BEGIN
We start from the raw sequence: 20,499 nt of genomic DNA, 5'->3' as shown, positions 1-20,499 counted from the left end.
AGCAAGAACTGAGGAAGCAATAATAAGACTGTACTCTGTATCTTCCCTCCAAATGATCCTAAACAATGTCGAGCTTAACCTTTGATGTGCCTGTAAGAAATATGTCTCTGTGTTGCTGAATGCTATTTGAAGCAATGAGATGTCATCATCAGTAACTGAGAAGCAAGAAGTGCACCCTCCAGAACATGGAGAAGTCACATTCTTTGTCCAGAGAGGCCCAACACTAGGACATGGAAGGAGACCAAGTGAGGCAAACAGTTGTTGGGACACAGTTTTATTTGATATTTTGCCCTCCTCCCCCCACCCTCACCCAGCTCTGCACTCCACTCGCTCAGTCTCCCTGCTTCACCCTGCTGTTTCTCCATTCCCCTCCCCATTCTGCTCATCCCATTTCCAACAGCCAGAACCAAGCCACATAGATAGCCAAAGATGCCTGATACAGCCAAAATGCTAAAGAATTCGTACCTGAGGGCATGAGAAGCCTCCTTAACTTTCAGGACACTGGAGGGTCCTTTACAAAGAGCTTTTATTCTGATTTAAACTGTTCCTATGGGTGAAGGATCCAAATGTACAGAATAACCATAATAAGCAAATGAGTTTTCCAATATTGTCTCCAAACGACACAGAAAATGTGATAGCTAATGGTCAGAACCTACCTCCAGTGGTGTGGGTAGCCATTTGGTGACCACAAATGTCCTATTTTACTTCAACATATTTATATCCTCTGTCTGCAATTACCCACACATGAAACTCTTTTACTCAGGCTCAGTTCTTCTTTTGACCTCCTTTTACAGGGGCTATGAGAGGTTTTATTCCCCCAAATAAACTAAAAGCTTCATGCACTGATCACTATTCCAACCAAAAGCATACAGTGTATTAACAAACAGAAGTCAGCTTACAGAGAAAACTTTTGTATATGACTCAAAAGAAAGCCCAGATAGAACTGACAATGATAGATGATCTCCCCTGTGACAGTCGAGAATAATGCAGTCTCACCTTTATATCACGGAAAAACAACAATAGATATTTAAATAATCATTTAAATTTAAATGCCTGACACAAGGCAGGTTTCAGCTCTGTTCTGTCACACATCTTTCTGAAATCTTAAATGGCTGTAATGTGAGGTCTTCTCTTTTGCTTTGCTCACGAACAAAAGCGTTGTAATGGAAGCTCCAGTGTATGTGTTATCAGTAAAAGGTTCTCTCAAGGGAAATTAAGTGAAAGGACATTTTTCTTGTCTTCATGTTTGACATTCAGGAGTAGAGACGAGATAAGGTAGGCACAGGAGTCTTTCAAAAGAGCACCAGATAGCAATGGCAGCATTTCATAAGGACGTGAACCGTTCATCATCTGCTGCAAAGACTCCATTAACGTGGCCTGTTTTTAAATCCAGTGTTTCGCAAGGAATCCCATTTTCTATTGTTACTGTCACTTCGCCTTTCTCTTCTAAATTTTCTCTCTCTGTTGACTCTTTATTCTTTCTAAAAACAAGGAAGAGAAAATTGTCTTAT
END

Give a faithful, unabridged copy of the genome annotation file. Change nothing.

We start from the raw sequence: 20,499 nt of genomic DNA, 5'->3' as shown, positions 1-20,499 counted from the left end.
AGCAAGAACTGAGGAAGCAATAATAAGACTGTACTCTGTATCTTCCCTCCAAATGATCCTAAACAATGTCGAGCTTAACCTTTGATGTGCCTGTAAGAAATATGTCTCTGTGTTGCTGAATGCTATTTGAAGCAATGAGATGTCATCATCAGTAACTGAGAAGCAAGAAGTGCACCCTCCAGAACATGGAGAAGTCACATTCTTTGTCCAGAGAGGCCCAACACTAGGACATGGAAGGAGACCAAGTGAGGCAAACAGTTGTTGGGACACAGTTTTATTTGATATTTTGCCCTCCTCCCCCCACCCTCACCCAGCTCTGCACTCCACTCGCTCAGTCTCCCTGCTTCACCCTGCTGTTTCTCCATTCCCCTCCCCATTCTGCTCATCCCATTTCCAACAGCCAGAACCAAGCCACATAGATAGCCAAAGATGCCTGATACAGCCAAAATGCTAAAGAATTCGTACCTGAGGGCATGAGAAGCCTCCTTAACTTTCAGGACACTGGAGGGTCCTTTACAAAGAGCTTTTATTCTGATTTAAACTGTTCCTATGGGTGAAGGATCCAAATGTACAGAATAACCATAATAAGCAAATGAGTTTTCCAATATTGTCTCCAAACGACACAGAAAATGTGATAGCTAATGGTCAGAACCTACCTCCAGTGGTGTGGGTAGCCATTTGGTGACCACAAATGTCCTATTTTACTTCAACATATTTATATCCTCTGTCTGCAATTACCCACACATGAAACTCTTTTACTCAGGCTCAGTTCTTCTTTTGACCTCCTTTTACAGGGGCTATGAGAGGTTTTATTCCCCCAAATAAACTAAAAGCTTCATGCACTGATCACTATTCCAACCAAAAGCATACAGTGTATTAACAAACAGAAGTCAGCTTACAGAGAAAACTTTTGTATATGACTCAAAAGAAAGCCCAGATAGAACTGACAATGATAGATGATCTCCCCTGTGACAGTCGAGAATAATGCAGTCTCACCTTTATATCACGGAAAAACAACAATAGATATTTAAATAATCATTTAAATTTAAATGCCTGACACAAGGCAGGTTTCAGCTCTGTTCTGTCACACATCTTTCTGAAATCTTAAATGGCTGTAATGTGAGGTCTTCTCTTTTGCTTTGCTCACGAACAAAAGCGTTGTAATGGAAGCTCCAGTGTATGTGTTATCAGTAAAAGGTTCTCTCAAGGGAAATTAAGTGAAAGGACATTTTTCTTGTCTTCATGTTTGACATTCAGGAGTAGAGACGAGATAAGGTAGGCACAGGAGTCTTTCAAAAGAGCACCAGATAGCAATGGCAGCATTTCATAAGGACGTGAACCGTTCATCATCTGCTGCAAAGACTCCATTAACGTGGCCTGTTTTTAAATCCAGTGTTTCGCAAGGAATCCCATTTTCTATTGTTACTGTCACTTCGCCTTTCTCTTCTAAATTTTCTCTCTCTGTTGACTCTTTATTCTTTCTAAAAACAAGGAAGAGAAAATTGTCTTAT